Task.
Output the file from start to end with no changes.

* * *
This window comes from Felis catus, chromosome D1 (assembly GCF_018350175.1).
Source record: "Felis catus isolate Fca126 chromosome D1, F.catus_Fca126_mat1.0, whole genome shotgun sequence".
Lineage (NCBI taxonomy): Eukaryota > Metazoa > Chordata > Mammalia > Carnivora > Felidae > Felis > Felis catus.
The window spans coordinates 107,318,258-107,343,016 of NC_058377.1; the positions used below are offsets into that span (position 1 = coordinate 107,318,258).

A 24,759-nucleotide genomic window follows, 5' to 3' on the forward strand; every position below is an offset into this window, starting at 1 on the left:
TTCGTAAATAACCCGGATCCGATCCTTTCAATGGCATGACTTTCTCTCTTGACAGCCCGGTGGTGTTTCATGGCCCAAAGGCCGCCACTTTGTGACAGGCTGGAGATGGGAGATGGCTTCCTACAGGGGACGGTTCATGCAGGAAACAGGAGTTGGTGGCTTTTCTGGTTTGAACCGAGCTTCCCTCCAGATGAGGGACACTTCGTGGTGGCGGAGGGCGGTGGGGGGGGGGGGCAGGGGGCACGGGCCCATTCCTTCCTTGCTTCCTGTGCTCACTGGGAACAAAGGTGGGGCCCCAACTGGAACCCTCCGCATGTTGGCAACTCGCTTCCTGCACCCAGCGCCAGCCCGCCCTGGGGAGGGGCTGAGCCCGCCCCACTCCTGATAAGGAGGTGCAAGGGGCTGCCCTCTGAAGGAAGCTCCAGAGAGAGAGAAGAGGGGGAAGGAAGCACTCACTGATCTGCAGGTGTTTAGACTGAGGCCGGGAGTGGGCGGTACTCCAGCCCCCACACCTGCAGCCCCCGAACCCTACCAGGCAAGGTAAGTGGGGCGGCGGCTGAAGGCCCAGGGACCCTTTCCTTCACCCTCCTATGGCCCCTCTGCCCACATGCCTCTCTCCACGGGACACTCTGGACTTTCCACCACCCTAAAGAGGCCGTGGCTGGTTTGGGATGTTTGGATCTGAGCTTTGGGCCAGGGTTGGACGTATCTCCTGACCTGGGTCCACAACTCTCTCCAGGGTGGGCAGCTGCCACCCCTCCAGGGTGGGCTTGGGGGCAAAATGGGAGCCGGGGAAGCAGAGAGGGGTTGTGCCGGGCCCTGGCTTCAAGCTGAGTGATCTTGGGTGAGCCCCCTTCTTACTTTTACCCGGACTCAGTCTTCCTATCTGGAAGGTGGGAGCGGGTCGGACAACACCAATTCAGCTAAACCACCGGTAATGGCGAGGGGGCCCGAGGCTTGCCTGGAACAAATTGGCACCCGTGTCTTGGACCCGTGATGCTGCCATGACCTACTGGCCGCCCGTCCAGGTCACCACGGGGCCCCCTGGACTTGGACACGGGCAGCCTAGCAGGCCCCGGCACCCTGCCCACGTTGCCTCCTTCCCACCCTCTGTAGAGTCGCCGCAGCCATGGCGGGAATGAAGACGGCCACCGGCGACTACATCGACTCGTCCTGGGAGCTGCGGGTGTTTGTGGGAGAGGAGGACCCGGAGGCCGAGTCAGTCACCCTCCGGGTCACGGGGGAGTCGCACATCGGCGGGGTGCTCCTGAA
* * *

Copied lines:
This window comes from Felis catus, chromosome D1 (assembly GCF_018350175.1).
Source record: "Felis catus isolate Fca126 chromosome D1, F.catus_Fca126_mat1.0, whole genome shotgun sequence".
Lineage (NCBI taxonomy): Eukaryota > Metazoa > Chordata > Mammalia > Carnivora > Felidae > Felis > Felis catus.
The window spans coordinates 107,318,258-107,343,016 of NC_058377.1; the positions used below are offsets into that span (position 1 = coordinate 107,318,258).

A 24,759-nucleotide genomic window follows, 5' to 3' on the forward strand; every position below is an offset into this window, starting at 1 on the left:
TTCGTAAATAACCCGGATCCGATCCTTTCAATGGCATGACTTTCTCTCTTGACAGCCCGGTGGTGTTTCATGGCCCAAAGGCCGCCACTTTGTGACAGGCTGGAGATGGGAGATGGCTTCCTACAGGGGACGGTTCATGCAGGAAACAGGAGTTGGTGGCTTTTCTGGTTTGAACCGAGCTTCCCTCCAGATGAGGGACACTTCGTGGTGGCGGAGGGCGGTGGGGGGGGGGGGCAGGGGGCACGGGCCCATTCCTTCCTTGCTTCCTGTGCTCACTGGGAACAAAGGTGGGGCCCCAACTGGAACCCTCCGCATGTTGGCAACTCGCTTCCTGCACCCAGCGCCAGCCCGCCCTGGGGAGGGGCTGAGCCCGCCCCACTCCTGATAAGGAGGTGCAAGGGGCTGCCCTCTGAAGGAAGCTCCAGAGAGAGAGAAGAGGGGGAAGGAAGCACTCACTGATCTGCAGGTGTTTAGACTGAGGCCGGGAGTGGGCGGTACTCCAGCCCCCACACCTGCAGCCCCCGAACCCTACCAGGCAAGGTAAGTGGGGCGGCGGCTGAAGGCCCAGGGACCCTTTCCTTCACCCTCCTATGGCCCCTCTGCCCACATGCCTCTCTCCACGGGACACTCTGGACTTTCCACCACCCTAAAGAGGCCGTGGCTGGTTTGGGATGTTTGGATCTGAGCTTTGGGCCAGGGTTGGACGTATCTCCTGACCTGGGTCCACAACTCTCTCCAGGGTGGGCAGCTGCCACCCCTCCAGGGTGGGCTTGGGGGCAAAATGGGAGCCGGGGAAGCAGAGAGGGGTTGTGCCGGGCCCTGGCTTCAAGCTGAGTGATCTTGGGTGAGCCCCCTTCTTACTTTTACCCGGACTCAGTCTTCCTATCTGGAAGGTGGGAGCGGGTCGGACAACACCAATTCAGCTAAACCACCGGTAATGGCGAGGGGGCCCGAGGCTTGCCTGGAACAAATTGGCACCCGTGTCTTGGACCCGTGATGCTGCCATGACCTACTGGCCGCCCGTCCAGGTCACCACGGGGCCCCCTGGACTTGGACACGGGCAGCCTAGCAGGCCCCGGCACCCTGCCCACGTTGCCTCCTTCCCACCCTCTGTAGAGTCGCCGCAGCCATGGCGGGAATGAAGACGGCCACCGGCGACTACATCGACTCGTCCTGGGAGCTGCGGGTGTTTGTGGGAGAGGAGGACCCGGAGGCCGAGTCAGTCACCCTCCGGGTCACGGGGGAGTCGCACATCGGCGGGGTGCTCCTGAA